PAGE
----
Published: May 17th, 2016
Received: Blogging for Books
Read from July 20th to 25th, 2016
Synopsis from Goodreads:
An unforgettable portrait of individuals who hope, struggle, and grow along a single street cutting through the heart of China’s most exhilarating metropolis, from one of the most acclaimed broadcast journalists reporting on China today.
Modern Shanghai: a global city in the midst of a renaissance, where dreamers arrive each day to partake in a mad torrent of capital, ideas, and opportunity. Marketplace’s Rob Schmitz is one of them. He immerses himself in his neighborhood, forging deep relationships with ordinary people who see in the city’s sleek skyline a brighter future, and a chance to rewrite their destinies. There’s Zhao, whose path from factory floor to shopkeeper is sidetracked by her desperate measures to ensure a better future for her sons. Down the street lives Auntie Fu, a fervent capitalist forever trying to improve herself with religion and get-rich-quick schemes while keeping her skeptical husband at bay. Up a flight of stairs, musician and café owner CK sets up shop to attract young dreamers like himself, but learns he’s searching for something more. As Schmitz becomes more involved in their lives, he makes surprising discoveries which untangle the complexities of modern China: A mysterious box of letters that serve as a portal to a family’s – and country’s – dark past, and an abandoned neighborhood where fates have been violently altered by unchecked power and greed.
A tale of 21st century China, Street of Eternal Happiness profiles China’s distinct generations through multifaceted characters who illuminate an enlightening, humorous, and at times heartrending journey along the winding road to the Chinese Dream. Each story adds another layer of humanity and texture to modern China, a tapestry also woven with Schmitz’s insight as a foreign correspondent. The result is an intimate and surprising portrait that dispenses with the tired stereotypes of a country we think we know, immersing us instead in the vivid stories of the people who make up one of the world’s most captivating cities.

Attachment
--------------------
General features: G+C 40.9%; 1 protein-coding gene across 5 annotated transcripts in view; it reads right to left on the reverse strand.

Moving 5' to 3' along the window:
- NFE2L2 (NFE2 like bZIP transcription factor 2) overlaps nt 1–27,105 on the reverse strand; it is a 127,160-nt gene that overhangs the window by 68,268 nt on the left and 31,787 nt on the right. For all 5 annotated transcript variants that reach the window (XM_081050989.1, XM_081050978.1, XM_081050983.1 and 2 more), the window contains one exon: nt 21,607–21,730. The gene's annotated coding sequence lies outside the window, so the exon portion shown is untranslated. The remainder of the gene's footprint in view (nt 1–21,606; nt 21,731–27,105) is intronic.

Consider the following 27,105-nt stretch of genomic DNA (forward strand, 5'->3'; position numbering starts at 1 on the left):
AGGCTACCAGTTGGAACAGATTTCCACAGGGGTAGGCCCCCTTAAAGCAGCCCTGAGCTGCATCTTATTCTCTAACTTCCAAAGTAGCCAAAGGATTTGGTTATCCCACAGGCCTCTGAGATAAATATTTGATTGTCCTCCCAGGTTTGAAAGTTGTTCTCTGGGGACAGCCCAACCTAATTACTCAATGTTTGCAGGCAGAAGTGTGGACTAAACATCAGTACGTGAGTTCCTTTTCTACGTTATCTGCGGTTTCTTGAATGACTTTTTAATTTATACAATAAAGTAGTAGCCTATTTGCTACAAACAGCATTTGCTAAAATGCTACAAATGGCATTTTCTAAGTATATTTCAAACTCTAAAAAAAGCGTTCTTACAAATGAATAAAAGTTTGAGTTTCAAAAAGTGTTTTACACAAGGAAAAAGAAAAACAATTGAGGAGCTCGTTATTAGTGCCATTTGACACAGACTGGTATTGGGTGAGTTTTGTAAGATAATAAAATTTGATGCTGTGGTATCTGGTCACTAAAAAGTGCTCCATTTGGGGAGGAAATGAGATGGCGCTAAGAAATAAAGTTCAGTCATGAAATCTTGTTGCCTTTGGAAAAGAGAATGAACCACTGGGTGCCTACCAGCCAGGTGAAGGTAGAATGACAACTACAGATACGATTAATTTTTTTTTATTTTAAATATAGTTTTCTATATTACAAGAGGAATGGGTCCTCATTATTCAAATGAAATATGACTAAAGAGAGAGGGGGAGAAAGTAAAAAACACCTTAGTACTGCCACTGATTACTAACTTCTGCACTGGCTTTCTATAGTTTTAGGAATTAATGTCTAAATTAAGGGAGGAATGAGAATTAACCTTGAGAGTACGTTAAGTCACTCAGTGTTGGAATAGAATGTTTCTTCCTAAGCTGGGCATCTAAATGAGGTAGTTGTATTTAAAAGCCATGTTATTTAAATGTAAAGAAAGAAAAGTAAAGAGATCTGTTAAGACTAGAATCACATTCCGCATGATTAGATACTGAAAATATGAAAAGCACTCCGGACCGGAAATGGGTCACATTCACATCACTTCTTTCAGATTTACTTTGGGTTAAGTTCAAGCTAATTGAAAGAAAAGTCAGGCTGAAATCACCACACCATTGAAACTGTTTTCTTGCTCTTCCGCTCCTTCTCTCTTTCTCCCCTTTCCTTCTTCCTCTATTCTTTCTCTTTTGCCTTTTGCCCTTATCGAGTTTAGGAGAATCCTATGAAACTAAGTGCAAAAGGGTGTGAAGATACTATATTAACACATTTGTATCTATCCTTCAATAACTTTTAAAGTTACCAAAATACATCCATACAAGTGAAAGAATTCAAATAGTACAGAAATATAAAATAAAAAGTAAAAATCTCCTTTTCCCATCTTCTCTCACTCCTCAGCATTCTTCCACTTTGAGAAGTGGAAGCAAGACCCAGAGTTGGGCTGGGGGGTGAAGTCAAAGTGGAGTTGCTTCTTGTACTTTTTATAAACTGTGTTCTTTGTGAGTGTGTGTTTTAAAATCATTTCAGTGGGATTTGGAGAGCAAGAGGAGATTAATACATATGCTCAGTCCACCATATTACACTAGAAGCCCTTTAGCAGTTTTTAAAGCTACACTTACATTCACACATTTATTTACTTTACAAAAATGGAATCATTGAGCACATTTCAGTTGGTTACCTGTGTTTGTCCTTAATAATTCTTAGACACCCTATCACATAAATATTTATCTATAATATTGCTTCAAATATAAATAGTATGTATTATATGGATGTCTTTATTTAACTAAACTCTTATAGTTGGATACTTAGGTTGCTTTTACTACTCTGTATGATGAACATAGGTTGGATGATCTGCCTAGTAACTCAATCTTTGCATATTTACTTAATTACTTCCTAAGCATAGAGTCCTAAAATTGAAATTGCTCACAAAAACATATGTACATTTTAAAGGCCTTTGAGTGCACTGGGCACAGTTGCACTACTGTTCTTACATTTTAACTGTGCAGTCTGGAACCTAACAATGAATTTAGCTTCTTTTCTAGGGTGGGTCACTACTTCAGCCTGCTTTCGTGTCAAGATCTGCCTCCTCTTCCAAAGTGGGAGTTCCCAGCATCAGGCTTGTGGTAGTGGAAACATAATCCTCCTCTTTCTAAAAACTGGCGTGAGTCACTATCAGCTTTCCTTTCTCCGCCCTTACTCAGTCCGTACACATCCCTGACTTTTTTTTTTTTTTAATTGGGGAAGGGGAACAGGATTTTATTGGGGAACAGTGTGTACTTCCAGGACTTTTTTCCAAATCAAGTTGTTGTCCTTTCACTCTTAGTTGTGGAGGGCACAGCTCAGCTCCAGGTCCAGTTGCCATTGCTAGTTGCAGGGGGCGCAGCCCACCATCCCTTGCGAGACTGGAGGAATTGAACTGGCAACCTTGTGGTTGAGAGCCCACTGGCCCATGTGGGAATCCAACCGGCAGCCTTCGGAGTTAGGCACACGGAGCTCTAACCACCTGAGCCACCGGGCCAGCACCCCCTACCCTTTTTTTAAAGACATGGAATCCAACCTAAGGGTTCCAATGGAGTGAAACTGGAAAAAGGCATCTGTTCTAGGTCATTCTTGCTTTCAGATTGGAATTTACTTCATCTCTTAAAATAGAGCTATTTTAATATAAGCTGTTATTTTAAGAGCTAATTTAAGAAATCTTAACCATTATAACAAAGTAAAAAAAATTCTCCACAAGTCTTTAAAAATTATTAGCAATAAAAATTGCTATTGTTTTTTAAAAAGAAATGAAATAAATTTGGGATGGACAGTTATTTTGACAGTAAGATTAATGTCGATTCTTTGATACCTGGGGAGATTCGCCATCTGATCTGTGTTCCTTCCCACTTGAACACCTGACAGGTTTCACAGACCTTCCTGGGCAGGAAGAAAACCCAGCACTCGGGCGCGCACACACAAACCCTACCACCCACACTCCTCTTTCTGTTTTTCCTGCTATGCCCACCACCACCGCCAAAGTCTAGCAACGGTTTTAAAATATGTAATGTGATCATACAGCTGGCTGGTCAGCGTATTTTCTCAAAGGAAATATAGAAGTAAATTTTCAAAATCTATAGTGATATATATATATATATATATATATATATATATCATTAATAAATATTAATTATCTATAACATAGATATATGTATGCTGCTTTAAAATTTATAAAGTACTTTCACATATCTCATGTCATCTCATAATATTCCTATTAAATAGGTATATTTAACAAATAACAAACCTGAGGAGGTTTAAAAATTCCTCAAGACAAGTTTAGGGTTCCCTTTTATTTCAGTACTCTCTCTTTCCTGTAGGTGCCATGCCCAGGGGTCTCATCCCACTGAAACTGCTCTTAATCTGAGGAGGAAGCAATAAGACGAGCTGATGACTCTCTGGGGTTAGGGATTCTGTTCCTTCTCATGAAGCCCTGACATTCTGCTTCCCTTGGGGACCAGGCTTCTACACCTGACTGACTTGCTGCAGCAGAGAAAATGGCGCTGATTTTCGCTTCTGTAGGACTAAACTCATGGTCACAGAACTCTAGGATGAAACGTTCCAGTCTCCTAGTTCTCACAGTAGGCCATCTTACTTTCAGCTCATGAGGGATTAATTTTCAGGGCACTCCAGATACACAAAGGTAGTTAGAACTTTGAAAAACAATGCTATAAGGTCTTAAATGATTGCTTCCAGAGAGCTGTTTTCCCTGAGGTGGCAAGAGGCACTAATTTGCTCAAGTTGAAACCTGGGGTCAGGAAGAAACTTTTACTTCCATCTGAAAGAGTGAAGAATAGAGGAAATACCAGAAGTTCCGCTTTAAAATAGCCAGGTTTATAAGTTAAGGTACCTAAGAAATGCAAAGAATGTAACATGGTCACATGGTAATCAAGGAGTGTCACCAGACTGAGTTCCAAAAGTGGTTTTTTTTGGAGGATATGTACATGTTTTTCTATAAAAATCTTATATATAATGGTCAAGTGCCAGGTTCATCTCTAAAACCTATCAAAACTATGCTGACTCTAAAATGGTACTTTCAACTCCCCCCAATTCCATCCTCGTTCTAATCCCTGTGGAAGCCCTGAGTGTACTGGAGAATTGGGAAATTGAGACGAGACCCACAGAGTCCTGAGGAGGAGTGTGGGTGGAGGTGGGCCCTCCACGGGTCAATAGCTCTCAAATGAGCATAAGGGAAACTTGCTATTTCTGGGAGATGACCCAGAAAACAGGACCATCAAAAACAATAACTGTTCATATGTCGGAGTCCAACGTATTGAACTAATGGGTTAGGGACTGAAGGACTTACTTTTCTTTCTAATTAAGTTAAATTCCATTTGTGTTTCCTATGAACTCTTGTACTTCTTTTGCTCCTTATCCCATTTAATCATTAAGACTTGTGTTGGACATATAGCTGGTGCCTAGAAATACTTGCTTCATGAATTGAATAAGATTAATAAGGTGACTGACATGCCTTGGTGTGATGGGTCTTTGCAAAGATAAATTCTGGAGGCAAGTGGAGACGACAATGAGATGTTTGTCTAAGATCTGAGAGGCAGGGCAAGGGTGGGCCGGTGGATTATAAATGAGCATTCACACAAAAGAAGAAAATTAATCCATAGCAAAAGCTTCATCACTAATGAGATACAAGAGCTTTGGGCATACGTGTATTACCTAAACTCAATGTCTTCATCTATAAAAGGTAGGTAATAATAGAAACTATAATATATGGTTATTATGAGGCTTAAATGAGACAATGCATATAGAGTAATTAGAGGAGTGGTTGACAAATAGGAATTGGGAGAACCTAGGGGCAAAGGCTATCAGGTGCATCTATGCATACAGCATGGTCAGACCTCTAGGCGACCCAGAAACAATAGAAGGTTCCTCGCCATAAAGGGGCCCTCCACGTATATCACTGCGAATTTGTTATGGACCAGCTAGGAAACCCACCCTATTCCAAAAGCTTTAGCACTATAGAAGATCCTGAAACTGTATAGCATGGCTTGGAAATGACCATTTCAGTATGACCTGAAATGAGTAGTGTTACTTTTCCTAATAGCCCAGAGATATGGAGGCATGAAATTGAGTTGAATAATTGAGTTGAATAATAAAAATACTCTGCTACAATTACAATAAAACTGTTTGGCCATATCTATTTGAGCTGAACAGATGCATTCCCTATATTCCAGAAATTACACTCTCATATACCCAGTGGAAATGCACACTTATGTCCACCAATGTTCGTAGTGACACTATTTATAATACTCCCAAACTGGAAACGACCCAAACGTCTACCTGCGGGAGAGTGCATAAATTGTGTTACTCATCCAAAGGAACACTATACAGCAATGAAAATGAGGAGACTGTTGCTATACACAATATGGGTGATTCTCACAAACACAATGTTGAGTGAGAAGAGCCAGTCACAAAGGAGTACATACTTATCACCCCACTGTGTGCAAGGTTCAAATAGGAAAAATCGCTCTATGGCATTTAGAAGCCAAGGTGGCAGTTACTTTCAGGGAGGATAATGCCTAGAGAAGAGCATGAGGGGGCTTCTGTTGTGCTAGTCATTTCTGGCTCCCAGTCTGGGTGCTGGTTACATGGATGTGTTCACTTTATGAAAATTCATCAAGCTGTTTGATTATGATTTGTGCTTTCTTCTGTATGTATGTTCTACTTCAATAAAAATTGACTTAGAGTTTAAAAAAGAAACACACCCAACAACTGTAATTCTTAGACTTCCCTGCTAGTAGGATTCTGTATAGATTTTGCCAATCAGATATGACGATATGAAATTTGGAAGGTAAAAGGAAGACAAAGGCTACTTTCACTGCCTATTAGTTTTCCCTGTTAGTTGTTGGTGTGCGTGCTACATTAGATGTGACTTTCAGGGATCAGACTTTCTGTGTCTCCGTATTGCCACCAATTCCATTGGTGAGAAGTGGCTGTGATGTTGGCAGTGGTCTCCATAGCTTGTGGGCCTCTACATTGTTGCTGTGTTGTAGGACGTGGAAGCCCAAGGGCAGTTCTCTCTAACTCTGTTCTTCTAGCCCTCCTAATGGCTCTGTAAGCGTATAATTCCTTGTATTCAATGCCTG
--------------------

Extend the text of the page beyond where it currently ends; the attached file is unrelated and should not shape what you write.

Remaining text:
This book was fascinating. While I expected the book to be interesting going into it, I didn't expect to fall in love with it the way I did. Schmitz talks to many different people who all live on one street in Shanghai, the Street of Eternal Happiness (it's real name translated into English). Often, having the stories of so many people told can make it easier to not fully connect with anyone, but that wasn't the case here.
After finishing this book, I felt like I'd been consumed by everyone's stories. The people whose lives you learn about fall into a variety of demographics. There are young and old who were born during varying stages in China's history, and there are also different social classes and different experiences.
Even when you connect with books that tell a multitude of stories, some typically stand out more than the others to you, but I didn't experience that with this book either. Everyone's story was just as fascinating as everyone else's, and I wanted to hear about everyone so much that I was eager every time it switched to someone else again.
If you're looking for a book that will reach your soul, I think this is one of those. I would also highly recommend it for anyone who wants to read real stories about life in China. The author is American, so this is a book told by a foreigner instead of a personal story about life in China by a Chinese person. Still, it's an excellent book for what it is, and I would recommend it to just about anyone.
I received this book from the Blogging for Books program in exchange for an honest review.